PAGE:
Mass protests and police violence in Greece

By Christoph Dreier
19 October 2012

As European Union leaders assembled in Brussels to discuss how to proceed with the euro crisis, tens of thousands demonstrated in Athens and other Greek cities against EU austerity measures and their disastrous consequences for the vast majority of the population.

In Athens alone, an estimated 80,000 workers gathered in different locations to march to the city’s central Syntagma Square. The vast majority of railways, ferries and buses were hit by strike actions, as was air traffic. “Enough is enough,” a striking water works employee told Reuters. “They’ve dug our graves, shoved us in and now we are waiting for the priest to read the last words.” Other demonstrators chanted “Out with the EU and IMF!”

Thursday’s protests were the third mass demonstration against austerity measures within a month. The last protests took place during the recent state visit by the German Chancellor Angela Merkel when more than a hundred thousand people assembled in Athens. Greek workers are obviously not willing to accept further cuts after two years of brutal social attacks.

The unions, which officially called the protests, had originally sought to limit them to small, decentralized actions. They were anxious to isolate the strikes by limiting the length of walkouts by workers in key areas of ​​production or administration. The strikes at airports were limited to an extended lunch break of three hours. The leadership of the largest trade union confederation, the GSEE, met on Tuesday with President Karolos Papoulias to discuss the protests in detail.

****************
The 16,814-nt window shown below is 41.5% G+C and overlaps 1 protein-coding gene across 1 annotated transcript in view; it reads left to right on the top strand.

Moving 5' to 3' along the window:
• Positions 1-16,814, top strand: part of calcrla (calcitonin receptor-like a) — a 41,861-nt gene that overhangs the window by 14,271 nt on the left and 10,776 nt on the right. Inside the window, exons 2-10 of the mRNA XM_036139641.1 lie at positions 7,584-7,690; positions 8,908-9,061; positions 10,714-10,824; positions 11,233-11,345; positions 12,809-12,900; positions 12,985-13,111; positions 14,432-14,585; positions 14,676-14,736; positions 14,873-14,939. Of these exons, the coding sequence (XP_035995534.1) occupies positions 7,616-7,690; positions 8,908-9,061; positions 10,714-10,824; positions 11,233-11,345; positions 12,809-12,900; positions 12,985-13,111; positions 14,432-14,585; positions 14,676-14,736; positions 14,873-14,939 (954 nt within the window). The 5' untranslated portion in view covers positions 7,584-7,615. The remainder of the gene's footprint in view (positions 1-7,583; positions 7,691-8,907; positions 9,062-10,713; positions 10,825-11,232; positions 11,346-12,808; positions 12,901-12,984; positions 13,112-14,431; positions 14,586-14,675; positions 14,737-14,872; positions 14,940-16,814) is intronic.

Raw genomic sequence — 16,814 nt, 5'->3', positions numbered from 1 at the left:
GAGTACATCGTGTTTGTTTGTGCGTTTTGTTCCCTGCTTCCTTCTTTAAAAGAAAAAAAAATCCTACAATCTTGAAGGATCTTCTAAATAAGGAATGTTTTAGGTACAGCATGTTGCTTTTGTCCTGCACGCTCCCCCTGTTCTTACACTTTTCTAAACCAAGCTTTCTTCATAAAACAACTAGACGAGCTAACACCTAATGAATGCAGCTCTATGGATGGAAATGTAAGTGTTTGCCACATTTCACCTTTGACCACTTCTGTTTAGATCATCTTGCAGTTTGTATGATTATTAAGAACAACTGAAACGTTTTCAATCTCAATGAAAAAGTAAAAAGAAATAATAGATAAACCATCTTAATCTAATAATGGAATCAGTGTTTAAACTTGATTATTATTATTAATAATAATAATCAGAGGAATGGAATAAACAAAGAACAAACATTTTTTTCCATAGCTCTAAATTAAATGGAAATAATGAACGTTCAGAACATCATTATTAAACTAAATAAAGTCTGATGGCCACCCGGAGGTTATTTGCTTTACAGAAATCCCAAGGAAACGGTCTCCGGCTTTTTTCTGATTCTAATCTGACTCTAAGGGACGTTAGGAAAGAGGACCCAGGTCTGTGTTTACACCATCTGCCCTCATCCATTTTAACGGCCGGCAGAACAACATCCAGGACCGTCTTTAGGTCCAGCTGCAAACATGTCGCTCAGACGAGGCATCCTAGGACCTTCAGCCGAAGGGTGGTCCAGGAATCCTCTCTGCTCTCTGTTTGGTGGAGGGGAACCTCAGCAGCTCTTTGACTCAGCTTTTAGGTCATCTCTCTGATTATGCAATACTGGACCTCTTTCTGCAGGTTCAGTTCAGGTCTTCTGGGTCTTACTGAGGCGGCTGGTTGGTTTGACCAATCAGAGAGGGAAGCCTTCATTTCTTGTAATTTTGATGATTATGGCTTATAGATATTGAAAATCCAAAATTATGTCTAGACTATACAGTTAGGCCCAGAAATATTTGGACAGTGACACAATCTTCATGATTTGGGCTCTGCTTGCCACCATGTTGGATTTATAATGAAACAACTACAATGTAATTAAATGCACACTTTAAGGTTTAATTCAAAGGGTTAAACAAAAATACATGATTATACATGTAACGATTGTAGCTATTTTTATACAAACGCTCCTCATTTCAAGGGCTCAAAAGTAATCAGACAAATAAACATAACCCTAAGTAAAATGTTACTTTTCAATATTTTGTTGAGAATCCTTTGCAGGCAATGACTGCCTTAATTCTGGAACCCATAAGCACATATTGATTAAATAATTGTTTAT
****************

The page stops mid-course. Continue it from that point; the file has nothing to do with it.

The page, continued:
In the past, the unions have tried to make strikes and protests as ineffective as possible. Ideologically, they have been backed by various pseudo-left groups such as the Coalition of the Alternative Left (SYRIZA), which has sought to divert all resistance against the austerity measures into harmless, EU-friendly channels. Once again on Monday, SYRIZA leader Alexis Tsipras demanded on radio that Greece remain within the EU and negotiate appropriately within this framework.

As these organizations increasingly lose control over the protests, with masses of workers gathering despite the union strategy, the government has responded with naked violence against demonstrators. The Guardian reports that many protesters were not even allowed onto Syntagma Square. As thousands gathered anyway, 4,000 police used tear gas, stun grenades and truncheons to force protesters from the square.

The pretext for the state offensive was the actions of a group of masked individuals who threw firebombs and stones at the heavily armored police. This cat and mouse game is familiar to observers of earlier demonstrations and invariably serves to give the police grounds to intervene and clear the square.

This time, however, the police broke up the demonstration before it had properly commenced. The Guardian quoted a demonstrator who said that less than half of the marchers had reached the square before police began using tear gas to clear it. One 67-year-old protester died in the process. Greek media reported that he suffered a heart attack after being tear-gassed.

In recent months, the police have moved in aggressively to break up numerous strikes and protests by workers. At the same time, there is increasing evidence of their close cooperation with the neo-fascist party Chrysi Avgi (Golden Dawn) in attacking and intimidating workers and migrants. The brutal social attacks dictated by the EU are leading inexorably to the imposition of openly authoritarian forms of rule in Greece.